The very best journalists are often awkward, dogged characters who hate taking no for an answer.
So it is with Steve Hewlett, presenter of Radio 4’s Media Show and a person who is responsible for some of the most important TV scoops of the last 30 years.
The 1995 Panorama interview with Princess Diana, edited on his watch, was seen by almost 23 million viewers.
Hewlett has also worked on programmes covering The Troubles in Northern Ireland, including a film on Bloody Sunday, and tracked down Colonel Gaddafi.
Back in March, Steve was told by doctors that he was suffering from a very aggressive form of cancer.
The prognosis was not good but because of his own tenacity he was able to discover a treatment option - albeit an expensive one that he has to pay for himself - which appears to be defying the odds.
Eight months later and Steve is still alive and very much kicking.
This was abundantly clear to those 300 or so people who recently packed into the BBC Radio Theatre on a windswept Friday evening to hear him speak against doctor’s orders about his career and his attitude towards the cancer.
“It’s a bit weird, I feel like I’m attending my own wake,” was Steve’s typically mordant opening remark.
From then onwards there was little stopping the Hewlett humour as Roger Bolton, one of his first BBC bosses, posed some pithy questions concerning Hewlett’s life at the BBC and beyond.
So how had it all started? Well, actually, it almost ended before it began.
Hewlett’s activities as a student activist, including “a massive rent strike,” at Manchester University, came to the attention of the BBC’s notorious Brigadier Stonham, the spook whose job was to vet BBC staff.
When current affairs show Nationwide wanted to give Steve his first BBC contract, his boss’s request was initially rejected.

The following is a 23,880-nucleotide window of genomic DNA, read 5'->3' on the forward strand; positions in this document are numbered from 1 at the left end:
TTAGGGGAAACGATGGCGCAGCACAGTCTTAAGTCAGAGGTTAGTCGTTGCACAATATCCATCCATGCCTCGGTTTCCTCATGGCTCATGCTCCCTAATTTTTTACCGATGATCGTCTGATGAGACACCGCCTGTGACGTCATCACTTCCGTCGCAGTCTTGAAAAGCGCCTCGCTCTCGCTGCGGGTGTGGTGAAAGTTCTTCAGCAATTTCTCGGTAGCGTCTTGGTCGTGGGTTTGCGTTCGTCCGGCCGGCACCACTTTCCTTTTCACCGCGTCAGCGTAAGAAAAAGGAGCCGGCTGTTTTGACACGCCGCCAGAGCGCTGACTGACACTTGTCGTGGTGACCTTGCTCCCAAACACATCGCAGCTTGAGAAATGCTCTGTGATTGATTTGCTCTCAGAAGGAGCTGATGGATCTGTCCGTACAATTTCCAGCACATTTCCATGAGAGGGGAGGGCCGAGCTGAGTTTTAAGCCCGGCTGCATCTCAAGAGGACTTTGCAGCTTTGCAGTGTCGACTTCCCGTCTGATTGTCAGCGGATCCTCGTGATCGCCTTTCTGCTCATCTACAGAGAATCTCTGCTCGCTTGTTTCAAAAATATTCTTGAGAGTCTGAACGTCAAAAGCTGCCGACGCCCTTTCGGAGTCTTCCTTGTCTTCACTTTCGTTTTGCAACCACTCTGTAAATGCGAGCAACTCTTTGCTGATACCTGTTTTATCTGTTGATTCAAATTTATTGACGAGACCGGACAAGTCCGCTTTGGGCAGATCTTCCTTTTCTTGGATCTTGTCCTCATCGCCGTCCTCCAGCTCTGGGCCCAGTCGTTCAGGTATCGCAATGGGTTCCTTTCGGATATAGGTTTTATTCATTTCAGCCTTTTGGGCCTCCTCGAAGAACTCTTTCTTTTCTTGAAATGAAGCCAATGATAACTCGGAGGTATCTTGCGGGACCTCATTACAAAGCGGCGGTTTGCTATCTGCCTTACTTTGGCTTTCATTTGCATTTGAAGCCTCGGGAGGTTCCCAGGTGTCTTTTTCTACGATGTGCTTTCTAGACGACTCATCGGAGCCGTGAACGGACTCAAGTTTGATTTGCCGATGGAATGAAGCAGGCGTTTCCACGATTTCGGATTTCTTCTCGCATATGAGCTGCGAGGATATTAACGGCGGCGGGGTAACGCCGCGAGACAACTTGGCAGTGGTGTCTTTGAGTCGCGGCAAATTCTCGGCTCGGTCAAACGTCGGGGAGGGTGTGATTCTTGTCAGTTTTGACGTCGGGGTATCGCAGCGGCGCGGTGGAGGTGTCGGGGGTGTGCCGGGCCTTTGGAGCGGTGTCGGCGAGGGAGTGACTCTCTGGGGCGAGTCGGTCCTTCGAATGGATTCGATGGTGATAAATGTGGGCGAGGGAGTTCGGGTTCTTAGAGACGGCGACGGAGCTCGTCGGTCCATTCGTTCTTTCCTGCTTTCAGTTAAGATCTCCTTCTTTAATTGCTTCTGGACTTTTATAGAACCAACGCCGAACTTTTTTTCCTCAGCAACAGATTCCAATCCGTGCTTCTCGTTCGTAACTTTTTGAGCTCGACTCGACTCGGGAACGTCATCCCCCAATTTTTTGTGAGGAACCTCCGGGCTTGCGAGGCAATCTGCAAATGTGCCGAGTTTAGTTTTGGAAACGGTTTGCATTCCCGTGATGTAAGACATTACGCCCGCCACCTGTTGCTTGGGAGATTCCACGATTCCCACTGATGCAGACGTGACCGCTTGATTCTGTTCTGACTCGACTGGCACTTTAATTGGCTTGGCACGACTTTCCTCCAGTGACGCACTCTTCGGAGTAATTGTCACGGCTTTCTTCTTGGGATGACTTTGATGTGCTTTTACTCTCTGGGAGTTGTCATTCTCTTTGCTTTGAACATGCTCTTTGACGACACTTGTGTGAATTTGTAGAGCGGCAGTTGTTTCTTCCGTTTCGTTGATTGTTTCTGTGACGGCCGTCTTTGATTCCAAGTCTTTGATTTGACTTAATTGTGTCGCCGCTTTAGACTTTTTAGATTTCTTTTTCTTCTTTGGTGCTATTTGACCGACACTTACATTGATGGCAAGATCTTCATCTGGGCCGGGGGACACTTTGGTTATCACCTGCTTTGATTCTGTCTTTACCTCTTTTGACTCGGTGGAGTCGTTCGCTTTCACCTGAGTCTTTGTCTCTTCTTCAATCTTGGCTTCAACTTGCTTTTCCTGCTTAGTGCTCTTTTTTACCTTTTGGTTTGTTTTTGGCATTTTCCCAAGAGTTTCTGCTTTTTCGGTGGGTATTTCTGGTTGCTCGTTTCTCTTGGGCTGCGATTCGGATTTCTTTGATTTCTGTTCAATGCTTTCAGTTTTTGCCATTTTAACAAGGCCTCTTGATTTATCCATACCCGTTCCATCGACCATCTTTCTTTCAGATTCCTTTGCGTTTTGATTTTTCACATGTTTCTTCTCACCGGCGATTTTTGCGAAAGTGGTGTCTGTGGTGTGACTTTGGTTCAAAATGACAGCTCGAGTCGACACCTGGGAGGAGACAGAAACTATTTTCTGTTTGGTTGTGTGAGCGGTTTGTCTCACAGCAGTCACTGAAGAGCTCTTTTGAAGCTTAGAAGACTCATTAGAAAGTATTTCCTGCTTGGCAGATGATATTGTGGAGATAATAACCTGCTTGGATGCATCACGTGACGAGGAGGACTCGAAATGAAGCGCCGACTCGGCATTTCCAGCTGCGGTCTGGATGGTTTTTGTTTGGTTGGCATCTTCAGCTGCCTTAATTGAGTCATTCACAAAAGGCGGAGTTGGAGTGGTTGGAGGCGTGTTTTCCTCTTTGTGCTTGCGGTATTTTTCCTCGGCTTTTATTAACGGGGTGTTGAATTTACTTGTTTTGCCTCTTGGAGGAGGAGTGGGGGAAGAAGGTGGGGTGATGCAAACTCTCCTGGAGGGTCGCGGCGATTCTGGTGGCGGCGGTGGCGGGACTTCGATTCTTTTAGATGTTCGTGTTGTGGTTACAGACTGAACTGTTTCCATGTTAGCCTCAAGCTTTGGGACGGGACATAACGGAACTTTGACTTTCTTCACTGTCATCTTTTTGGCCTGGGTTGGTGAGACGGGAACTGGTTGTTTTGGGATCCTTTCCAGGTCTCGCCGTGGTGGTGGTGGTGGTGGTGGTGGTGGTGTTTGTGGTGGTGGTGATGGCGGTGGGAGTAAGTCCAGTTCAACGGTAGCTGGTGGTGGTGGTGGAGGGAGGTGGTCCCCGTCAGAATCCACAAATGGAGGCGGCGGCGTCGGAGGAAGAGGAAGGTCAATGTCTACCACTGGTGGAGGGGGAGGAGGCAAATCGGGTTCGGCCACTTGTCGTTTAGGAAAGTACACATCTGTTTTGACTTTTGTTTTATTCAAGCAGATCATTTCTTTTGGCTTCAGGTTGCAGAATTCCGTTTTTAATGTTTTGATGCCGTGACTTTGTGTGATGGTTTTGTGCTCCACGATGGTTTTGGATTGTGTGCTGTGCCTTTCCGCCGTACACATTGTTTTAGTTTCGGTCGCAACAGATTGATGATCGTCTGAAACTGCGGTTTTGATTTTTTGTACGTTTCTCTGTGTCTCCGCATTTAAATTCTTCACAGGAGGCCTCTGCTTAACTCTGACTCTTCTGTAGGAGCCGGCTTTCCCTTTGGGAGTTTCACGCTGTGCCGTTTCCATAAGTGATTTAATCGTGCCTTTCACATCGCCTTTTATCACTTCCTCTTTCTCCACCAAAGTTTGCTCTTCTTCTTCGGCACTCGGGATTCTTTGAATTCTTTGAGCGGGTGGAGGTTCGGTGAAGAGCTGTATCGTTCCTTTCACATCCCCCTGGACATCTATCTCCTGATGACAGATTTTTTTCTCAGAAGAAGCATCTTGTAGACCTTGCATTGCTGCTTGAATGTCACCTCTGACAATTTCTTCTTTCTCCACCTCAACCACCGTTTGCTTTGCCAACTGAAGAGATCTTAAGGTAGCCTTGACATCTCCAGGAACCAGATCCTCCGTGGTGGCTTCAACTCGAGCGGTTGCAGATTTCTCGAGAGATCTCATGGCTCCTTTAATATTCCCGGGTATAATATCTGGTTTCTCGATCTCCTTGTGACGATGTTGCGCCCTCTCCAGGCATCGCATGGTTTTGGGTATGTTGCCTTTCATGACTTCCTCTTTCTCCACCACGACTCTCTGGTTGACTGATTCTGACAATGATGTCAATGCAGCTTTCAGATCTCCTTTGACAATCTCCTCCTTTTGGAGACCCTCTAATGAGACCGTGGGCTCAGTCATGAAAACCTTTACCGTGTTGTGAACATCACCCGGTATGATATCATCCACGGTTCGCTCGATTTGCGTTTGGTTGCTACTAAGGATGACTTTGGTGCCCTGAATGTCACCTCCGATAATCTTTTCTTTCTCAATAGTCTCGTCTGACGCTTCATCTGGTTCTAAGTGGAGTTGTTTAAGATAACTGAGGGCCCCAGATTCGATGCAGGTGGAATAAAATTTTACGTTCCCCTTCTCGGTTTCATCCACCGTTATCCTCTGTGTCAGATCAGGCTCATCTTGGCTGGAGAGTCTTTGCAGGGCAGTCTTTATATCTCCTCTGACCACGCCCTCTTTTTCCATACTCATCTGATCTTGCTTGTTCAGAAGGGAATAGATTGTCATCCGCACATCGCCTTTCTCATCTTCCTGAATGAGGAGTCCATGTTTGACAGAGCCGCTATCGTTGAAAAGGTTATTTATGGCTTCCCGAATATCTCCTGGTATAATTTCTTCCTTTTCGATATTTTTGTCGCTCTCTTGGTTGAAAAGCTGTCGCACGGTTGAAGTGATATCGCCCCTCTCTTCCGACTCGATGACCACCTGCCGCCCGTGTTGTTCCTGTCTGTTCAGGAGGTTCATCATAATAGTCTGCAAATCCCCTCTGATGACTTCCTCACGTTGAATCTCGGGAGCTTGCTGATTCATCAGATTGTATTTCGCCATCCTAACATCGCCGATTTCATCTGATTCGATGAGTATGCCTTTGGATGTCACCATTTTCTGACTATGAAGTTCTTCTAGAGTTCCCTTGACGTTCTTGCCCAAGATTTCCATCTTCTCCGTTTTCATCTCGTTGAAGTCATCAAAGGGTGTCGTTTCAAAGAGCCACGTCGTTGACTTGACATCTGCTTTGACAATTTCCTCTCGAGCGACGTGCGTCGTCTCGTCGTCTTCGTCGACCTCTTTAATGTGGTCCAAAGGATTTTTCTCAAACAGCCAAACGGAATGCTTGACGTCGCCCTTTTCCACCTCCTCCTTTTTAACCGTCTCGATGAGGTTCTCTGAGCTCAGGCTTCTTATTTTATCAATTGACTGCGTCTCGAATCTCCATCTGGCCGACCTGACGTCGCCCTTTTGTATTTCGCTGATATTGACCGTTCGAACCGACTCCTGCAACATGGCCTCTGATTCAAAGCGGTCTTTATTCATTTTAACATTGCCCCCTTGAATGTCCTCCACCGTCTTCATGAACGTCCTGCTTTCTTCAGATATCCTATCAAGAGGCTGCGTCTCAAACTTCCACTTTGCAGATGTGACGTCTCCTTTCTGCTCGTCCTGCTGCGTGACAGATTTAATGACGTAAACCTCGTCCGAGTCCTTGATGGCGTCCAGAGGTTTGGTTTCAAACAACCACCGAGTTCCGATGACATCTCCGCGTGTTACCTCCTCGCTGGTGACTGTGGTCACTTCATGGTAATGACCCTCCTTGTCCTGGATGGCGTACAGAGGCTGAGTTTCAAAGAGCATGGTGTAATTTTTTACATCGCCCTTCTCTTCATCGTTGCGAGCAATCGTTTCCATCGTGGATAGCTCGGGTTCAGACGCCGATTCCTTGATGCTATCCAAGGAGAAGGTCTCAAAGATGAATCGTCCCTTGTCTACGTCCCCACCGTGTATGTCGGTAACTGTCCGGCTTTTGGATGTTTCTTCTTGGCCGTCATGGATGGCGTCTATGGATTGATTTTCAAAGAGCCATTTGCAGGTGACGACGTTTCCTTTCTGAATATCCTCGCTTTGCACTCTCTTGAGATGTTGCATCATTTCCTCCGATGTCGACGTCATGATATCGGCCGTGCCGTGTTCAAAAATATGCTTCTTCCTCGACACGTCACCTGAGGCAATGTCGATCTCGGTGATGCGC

Bolton, then editor of Nationwide, told the personnel department that was not going to let them dictate who he hired as a researcher.
Eventually Steve was given an extended contract but by then he had decided to go and work in independent production on Channel’s 4 trailblazing Friday Alternative and Diverse Reports.
These programmes, unlike BBC current affairs shows, deliberately set out to be subjective. They also liked to undermine the prevailing liberal view on a particular issue such as capital punishment.
“Channel 4 did lots of stuff in the arts, religion and current affairs and in drama which upended the TV consensus,” said Steve.
“The problem Channel 4 has now - and I do accept it is more difficult now in a way - is what its defining purpose is. I think they are struggling to find one.”
Panorama was, of course, a very different programme. Steve had first worked for it as a freelancer at the very beginning of his career. In 1995, he took over the show as editor.
Bolton asked Steve where his sense of intellectual self-confidence came from. “Of course I felt overawed by things but I thought, if I could work in a bar and just about keep things together, then everything would be fine. And I never felt I had a great deal to lose.”
By the time of that fateful edition of Panorama shown in November 1995 he did, of course, have a great deal to lose.
At one point during the machinations surrounding the programme’s production Steve wondered if he’d be fired because he was worried the interview with Diana would end up being too soft.
“I remember the production team had come to talk about it at my house in Shepherd’s Bush.
“The minute they left I felt the bottom drop out of my stomach. I thought it will be shit.
“The only thing that was worse than not having this interview was that it would be fawning nonsense. I felt that could be career ending.”
When he eventually saw the interview he knew that it was literally jaw-dropping.
Steve remembered viewing a rough cut of the film with several BBC executives, including the then head of news Tony Hall, head of current affairs Tim Gardam and controller of editorial policy Richard Ayre.